CAMPAIGNERS have slammed a council's decision to close their village school as 'shameful'.

There were shouts of 'whitewash' and 'shame on all of you' from the public gallery as Wrexham Council's executive board unanimously approved plans to close Ysgol Pontfadog in the Ceiriog Valley at a meeting on Tuesday.

Their decision came despite more than 1,300 objections being submitted by members of the local community, who said proposals to close the English-medium school were fundamentally flawed.

County Times:

Campaigners against proposals to close Ysgol Pontfadog. Picture: Liam Randall / Local Democracy Reporter

The authority agreed plans to send pupils to the dual-language Ysgol Cynddelw two miles away from September 2019 as it said the primary school was no longer sustainable with only 18 pupils and a low demand for English speaking places in the area.

However, after the meeting at Wrexham's Guildhall, campaigners furiously denied those claims and wore 'English Nots' in protest, similar to those used in the 18th and 19th centuries to punish children using the Welsh language.

Jools Payne, a former governor at the school, said: "They listened to not a single word that called them to account for the fundamentally flawed process from beginning to end.

"This was always going to be on their agenda. The product of the consultation is supposed to be given due consideration, well they didn't do that.

"The views of 1,300 people who intelligently articulated their objections to these proposals were utterly dismissed. It's truly a disgrace and a really tragic day for democracy in Wrexham."

In introducing the proposals Cllr Phil Wynn, lead member for education, told the meeting he understood the strength of feeling in the community, but after reading the objections he still felt closing the school was the best way forward.

He denied claims by campaigners and some councillors that the consultation process had been carried out incorrectly and outlined savings of £98,000 which would be achieved as a result of the closure.

He said: "Consideration of proposals to close a school is not easy and it’s understandable that there are objections.

"I’ve personally read all of the objections received and I’m confident the proposal is suitable to sustain Welsh and English medium education for pupils in the Ceiriog Valley."

Addressing concerns about the capacity at Ysgol Cynddelw, council officers said the school could accommodate up to 126 pupils and if every child from Ysgol Pontfadog was to transfer there pupil numbers would only total 92.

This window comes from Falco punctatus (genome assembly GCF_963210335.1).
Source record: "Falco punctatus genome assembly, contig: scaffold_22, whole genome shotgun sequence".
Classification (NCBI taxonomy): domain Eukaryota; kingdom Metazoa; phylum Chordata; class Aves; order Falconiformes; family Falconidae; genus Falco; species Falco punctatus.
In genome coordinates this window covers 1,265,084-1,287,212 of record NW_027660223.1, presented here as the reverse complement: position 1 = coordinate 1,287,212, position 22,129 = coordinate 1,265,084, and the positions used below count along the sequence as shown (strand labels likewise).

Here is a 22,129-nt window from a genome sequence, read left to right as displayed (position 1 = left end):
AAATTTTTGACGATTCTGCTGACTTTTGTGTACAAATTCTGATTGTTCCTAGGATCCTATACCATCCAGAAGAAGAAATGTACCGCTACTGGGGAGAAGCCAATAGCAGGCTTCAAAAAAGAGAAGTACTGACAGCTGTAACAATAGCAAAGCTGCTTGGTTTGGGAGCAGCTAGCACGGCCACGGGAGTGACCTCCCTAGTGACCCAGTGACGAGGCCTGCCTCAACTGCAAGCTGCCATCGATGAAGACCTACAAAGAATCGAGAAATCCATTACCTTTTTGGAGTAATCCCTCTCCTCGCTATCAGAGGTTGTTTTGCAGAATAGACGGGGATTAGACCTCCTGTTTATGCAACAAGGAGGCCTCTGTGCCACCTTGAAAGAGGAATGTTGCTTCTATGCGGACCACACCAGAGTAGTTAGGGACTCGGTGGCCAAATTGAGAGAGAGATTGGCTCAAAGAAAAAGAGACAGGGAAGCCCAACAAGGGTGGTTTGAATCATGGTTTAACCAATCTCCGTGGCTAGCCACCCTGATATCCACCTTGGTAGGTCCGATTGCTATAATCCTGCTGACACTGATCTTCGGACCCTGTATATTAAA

However, Labour member Cllr Malcolm King said the meeting made him feel 'ashamed to be a councillor' after deputy council leader Hugh Jones refused to allow members of the community to ask follow up questions.

He also accused the executive board of predetermining their decision by holding a private meeting beforehand to discuss their voting intentions.

He said: "On the face of it this whole process is just about a little school in a little village having to face reality of a school whose numbers have shrunk to a point where it’s financially unviable but actually it is far, far more important than that.

"Just for the avoidance of doubt I presume you’ve had a pre-meeting and agreed what way to support this.

"First of all I’m concerned that as many objectors have said the consultation has been flawed and certain information not published.

"I’m concerned as other members have said that this opens the authority up to future action.

"I do believe there is great wrong that is being done here and I believe that manipulating democratic debate has great dangers for all of us."

Cllr Jones replied by that council officers had monitored the whole process and were satisfied that it was carried out legally.

He also accused Cllr King of failing to read the report containing the proposals, but was later forced to apologise.

He said: "In terms of the procedure of the council, you were a member of the executive board previously.

"Nothing has changed – we operate in exactly the same way as you did so you need to park that and focus on the objection report.

"As you will know we have our senior legal officer present at this executive board and if we were to operate in a way that was unconstitutional or even illegal then they would advise us."

Meanwhile, Ceiriog Valley councillor Trevor Bates made an impassioned plea for the school to remain open as he claimed its closure would damage the community.

He said: "94 per cent of people who communicated said they want to keep it open and from the objection report we have one letter in support and 1,300 against. That seems pretty conclusive to me.

"Councillors are already aware of the impact of bank closures on rural communities. Close the school and you effectively close the village.

"This school has been part of Pontfadog’s culture for 110 years. Please do not close this historic school."

But despite his comments, eight members of the board voted in favour of closing the school with two absent from the meeting.